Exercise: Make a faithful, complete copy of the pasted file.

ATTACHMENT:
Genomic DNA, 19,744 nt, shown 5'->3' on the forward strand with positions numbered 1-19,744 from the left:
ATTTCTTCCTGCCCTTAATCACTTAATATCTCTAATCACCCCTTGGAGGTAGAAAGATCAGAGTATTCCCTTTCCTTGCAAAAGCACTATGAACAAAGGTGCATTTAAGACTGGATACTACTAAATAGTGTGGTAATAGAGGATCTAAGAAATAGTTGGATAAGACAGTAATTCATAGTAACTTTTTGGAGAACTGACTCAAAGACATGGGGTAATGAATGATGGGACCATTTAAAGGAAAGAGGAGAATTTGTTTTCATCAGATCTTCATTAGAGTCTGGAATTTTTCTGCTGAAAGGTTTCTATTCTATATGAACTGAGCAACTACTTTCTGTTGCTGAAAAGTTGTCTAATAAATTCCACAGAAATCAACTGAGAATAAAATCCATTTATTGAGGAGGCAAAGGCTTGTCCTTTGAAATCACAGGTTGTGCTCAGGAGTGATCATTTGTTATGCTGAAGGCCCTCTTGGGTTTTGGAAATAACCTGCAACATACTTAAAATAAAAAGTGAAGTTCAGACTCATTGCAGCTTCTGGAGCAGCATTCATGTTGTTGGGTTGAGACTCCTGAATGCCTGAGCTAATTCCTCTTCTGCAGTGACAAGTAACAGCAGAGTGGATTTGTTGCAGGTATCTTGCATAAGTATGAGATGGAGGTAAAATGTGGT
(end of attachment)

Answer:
Genomic DNA, 19,744 nt, shown 5'->3' on the forward strand with positions numbered 1-19,744 from the left:
ATTTCTTCCTGCCCTTAATCACTTAATATCTCTAATCACCCCTTGGAGGTAGAAAGATCAGAGTATTCCCTTTCCTTGCAAAAGCACTATGAACAAAGGTGCATTTAAGACTGGATACTACTAAATAGTGTGGTAATAGAGGATCTAAGAAATAGTTGGATAAGACAGTAATTCATAGTAACTTTTTGGAGAACTGACTCAAAGACATGGGGTAATGAATGATGGGACCATTTAAAGGAAAGAGGAGAATTTGTTTTCATCAGATCTTCATTAGAGTCTGGAATTTTTCTGCTGAAAGGTTTCTATTCTATATGAACTGAGCAACTACTTTCTGTTGCTGAAAAGTTGTCTAATAAATTCCACAGAAATCAACTGAGAATAAAATCCATTTATTGAGGAGGCAAAGGCTTGTCCTTTGAAATCACAGGTTGTGCTCAGGAGTGATCATTTGTTATGCTGAAGGCCCTCTTGGGTTTTGGAAATAACCTGCAACATACTTAAAATAAAAAGTGAAGTTCAGACTCATTGCAGCTTCTGGAGCAGCATTCATGTTGTTGGGTTGAGACTCCTGAATGCCTGAGCTAATTCCTCTTCTGCAGTGACAAGTAACAGCAGAGTGGATTTGTTGCAGGTATCTTGCATAAGTATGAGATGGAGGTAAAATGTGGT